The digital Kunsthalle

In a few words

In keeping with its educational mandate, the Kunsthalle has been exploiting the potential of digitalisation for several years now to communicate with the public and present works of art. For this purpose, we are experimenting with various partners, concepts and formats.

Social media

You can follow us on social media to stay up to date on the latest exhibitions, developments and promotional activities. You can also share your opinion on the museum, discover selected works of art, gain insights into our day-to-day work, and join in the conversation with us and other Internet users.

Are you an online journalist or influencer? Please don’t hesitate to contact us – we look forward to talking with you!

Let’s talk!

Second Canvas

The Second Canvas project, supported by the EU, presents a selection of works from the collection of the Kunsthalle. To be continued…

Albrecht Dürer: Christus als Schmerzensmann, 1492/93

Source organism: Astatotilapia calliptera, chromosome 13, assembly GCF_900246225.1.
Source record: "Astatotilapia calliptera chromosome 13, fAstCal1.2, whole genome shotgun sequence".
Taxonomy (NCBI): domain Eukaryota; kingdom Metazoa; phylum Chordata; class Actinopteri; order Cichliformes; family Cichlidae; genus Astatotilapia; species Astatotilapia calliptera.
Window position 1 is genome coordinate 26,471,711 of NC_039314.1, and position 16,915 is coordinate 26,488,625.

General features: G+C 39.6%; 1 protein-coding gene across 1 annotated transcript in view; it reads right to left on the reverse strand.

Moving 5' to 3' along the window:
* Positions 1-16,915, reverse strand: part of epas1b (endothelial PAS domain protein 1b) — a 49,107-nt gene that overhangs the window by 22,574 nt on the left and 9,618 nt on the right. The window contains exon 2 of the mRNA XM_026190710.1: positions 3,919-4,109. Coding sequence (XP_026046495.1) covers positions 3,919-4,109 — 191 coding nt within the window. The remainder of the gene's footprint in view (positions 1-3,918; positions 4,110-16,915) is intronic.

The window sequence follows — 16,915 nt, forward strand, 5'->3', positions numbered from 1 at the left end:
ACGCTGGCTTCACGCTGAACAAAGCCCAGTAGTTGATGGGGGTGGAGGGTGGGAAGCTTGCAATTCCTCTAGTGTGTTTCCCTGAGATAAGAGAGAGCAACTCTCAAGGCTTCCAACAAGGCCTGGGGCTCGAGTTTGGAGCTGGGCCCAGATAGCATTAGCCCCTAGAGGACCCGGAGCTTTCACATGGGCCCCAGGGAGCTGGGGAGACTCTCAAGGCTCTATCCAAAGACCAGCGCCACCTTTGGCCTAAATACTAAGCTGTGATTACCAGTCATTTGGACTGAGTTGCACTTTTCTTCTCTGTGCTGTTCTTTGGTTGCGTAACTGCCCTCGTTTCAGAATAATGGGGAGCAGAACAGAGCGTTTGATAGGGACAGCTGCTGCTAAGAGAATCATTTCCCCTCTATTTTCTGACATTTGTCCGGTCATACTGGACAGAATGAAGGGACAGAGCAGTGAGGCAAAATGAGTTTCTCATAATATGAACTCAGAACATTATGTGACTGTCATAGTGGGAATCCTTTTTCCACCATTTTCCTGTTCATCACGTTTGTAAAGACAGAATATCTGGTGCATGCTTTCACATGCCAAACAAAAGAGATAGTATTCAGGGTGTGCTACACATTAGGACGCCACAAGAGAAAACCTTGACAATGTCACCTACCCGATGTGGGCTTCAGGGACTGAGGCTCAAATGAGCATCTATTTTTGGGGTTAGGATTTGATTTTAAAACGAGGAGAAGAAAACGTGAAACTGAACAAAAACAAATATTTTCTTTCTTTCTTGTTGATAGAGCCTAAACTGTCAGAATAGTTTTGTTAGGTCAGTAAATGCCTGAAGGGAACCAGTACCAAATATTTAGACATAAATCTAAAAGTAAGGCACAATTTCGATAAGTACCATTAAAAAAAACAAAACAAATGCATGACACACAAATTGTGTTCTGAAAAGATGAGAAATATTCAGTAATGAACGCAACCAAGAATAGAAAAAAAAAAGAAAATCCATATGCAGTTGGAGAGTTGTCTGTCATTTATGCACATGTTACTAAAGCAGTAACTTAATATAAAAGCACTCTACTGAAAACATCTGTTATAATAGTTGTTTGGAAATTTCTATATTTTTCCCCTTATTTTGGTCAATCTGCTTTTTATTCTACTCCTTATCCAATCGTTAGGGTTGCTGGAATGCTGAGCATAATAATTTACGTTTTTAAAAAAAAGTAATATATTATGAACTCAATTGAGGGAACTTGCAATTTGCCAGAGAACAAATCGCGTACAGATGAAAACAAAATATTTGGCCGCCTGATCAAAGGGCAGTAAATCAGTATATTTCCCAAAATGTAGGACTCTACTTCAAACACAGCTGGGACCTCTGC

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Matthias Gerung: Melancholie im Garten des Lebens, 1558

Hans Baldung Grien: Markgraf Christoph I. von Baden mit seiner Familie in Anbetung vor der Heiligen Anna Selbdritt, c. 1510

Anselm Feuerbach: Das Gastmahl des Plato, 1869

Paul Cézannes: Blick auf das Meer bei L’Estaque, 1883-85

Juan Gris: Stilleben mit Trauben, 1914

Kurt Schwitters: Merzbild 21 b, 1920

Google Arts & Culture

In 2015 the Kunsthalle began presenting a cross section of the most beautiful paintings in its collection on the Google Arts & Culture platform. This is a new way to introduce the museum’s world-class collection to an international audience.

Several 360° panoramic views of the museum’s historical rooms have been available for viewing on our website since 2016. Moreover, The Temptation of St. Anthony, a highly detailed work by the Flemish painter Joos van Craesbeeck, is available in gigapixel-range resolution.